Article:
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Phil Wright of Madsen & Wright, a lobbyist registered with the Missouri Ethics Commission, spoke on Thursday night to the Johnson County Democratic Club on the recently concluded legislative session. His presentation covered a wide range of subjects including the impact of economic stabilization and stimulus funds, term limits, controversial bills, and the budget. His talk (and questions from the audience) was well over forty minutes long. What follows is a transcript of a portion of his presentation dealing with the budget process this session:

Phil Wright, Madsen & Wright, speaking to the Johnson County Democratic Club on Thursday night.

Phil Wright, Madsen & Wright: [23:01]…Let me talk a little bit about the budget process. And I do follow the budget…And it was…I don’t think you’ve ever seen it like this year in where the subcommittees go through their hearing process.  And they had a parade of people come and give their testimony and they talked to them about the issues and things like priorities and that are needs for their area. And the subcommittees make their recommendations; they hear reports and then make their recommendations and they, to the, to the budget committee.  Well the budget bills have already been written. Behind closed doors. They haven’t been introduced, so anybody can see them.  And so, all that work was just sort of wasted.  It wasn’t, it wasn’t taken to account. Nobody really did anything with it, but because the chairman, Allen Icet [r], wrote, wrote the bill and dictated on what that was going to be. He had his plan on how he was going to do it. And then the chairman in the Senate Appropriations, Gary Nodler [r], had his plan and how he was going to do it. And then you had the Governor’s office who had to administer all this, so they had, they were trying to figure out a plan as well…

…Now I do believe that the Senate and The Governor’s office were talking much more than anybody was ever talking to the House.  It became very obvious when, in years past there’s been, okay, the House is gonna put this money in ’cause they don’t want to touch this one issue, but the Senate will touch that one issue, they’ll put some money in.  And then when, and then whenever they get to conference, they’ll trade it out. Well, in this year the House did their thing, the Senate did their thing. And, and they’re like this. I mean, there was never, there was never a, there never seemed to be a connection until conference, and even then it was just kind of, it, it was just a very bizarre process. About the time you start to have things figured out, that they were changing on you.  And, and move money out, and, you know, we saw House Bill 17, 18, 19, 20 and 21 and 22 introduced. Completely, and a lot of that time, because they were moving money around, they were saying, “Well, I don’t like, I don’t like what’s in that bill, so I’m gonna put, I’m gonna do my thing over here in this bill.” There wasn’t really any rhyme or reason to it. It was more about, it, they, they weren’t going to pay any attention to the process. It was ugly to watch. It was ugly to try and participate in. And it was damn hard to participate in it…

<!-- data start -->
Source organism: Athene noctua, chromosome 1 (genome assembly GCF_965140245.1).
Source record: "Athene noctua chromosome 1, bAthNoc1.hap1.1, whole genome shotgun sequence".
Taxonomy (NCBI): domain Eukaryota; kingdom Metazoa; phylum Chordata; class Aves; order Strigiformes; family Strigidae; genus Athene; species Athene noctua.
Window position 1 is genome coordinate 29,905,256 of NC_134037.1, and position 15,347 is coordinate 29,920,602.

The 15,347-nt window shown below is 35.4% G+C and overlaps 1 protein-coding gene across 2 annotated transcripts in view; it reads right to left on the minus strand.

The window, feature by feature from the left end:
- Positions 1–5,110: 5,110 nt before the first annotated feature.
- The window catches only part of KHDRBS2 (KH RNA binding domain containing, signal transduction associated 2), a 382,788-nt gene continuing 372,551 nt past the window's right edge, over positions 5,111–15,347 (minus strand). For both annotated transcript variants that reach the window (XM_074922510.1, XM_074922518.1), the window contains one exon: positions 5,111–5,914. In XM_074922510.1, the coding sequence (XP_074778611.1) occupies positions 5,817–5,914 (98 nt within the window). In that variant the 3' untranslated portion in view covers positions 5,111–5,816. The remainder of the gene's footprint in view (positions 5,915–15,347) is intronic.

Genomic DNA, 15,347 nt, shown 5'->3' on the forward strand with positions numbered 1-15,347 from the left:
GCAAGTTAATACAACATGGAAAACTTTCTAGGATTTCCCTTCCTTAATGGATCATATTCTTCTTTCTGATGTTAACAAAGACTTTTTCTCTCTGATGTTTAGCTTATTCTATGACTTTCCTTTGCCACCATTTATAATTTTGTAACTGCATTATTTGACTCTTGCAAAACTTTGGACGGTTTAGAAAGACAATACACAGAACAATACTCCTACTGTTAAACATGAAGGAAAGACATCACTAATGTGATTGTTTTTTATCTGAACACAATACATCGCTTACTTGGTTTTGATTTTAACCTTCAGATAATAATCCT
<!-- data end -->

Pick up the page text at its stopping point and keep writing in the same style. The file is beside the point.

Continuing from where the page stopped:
…But it was also hard for legislators to represent their constituents.  I, I don’t see how, I mean  I talked with, with Representative Hoskins and Senator Pearce on a regular basis to try to help them figure things out and so they could help me figure things out, too. And it was difficult because the information was not being shared. At all. They were asking, they were looking, and the information was not being shared.  And, so I don’t know how, hopefully the process will be better next year.  Yeah.

Show Me Progress: I find it interesting because, you know, Denny Hoskins is on the budget committee, am I correct? And he ran as a CPA.

Phil Wright: Yes.

SMP:  And he’s, it’s now he’s got trouble with the, the process of the budget? Or was he cut out of it?

Phil Wright: Every single legislator on the committee knew nothing, except for the chair. And if, and if, but if others did know, and they weren’t, and they weren’t sharing it, they were very good at hiding it…[26:54]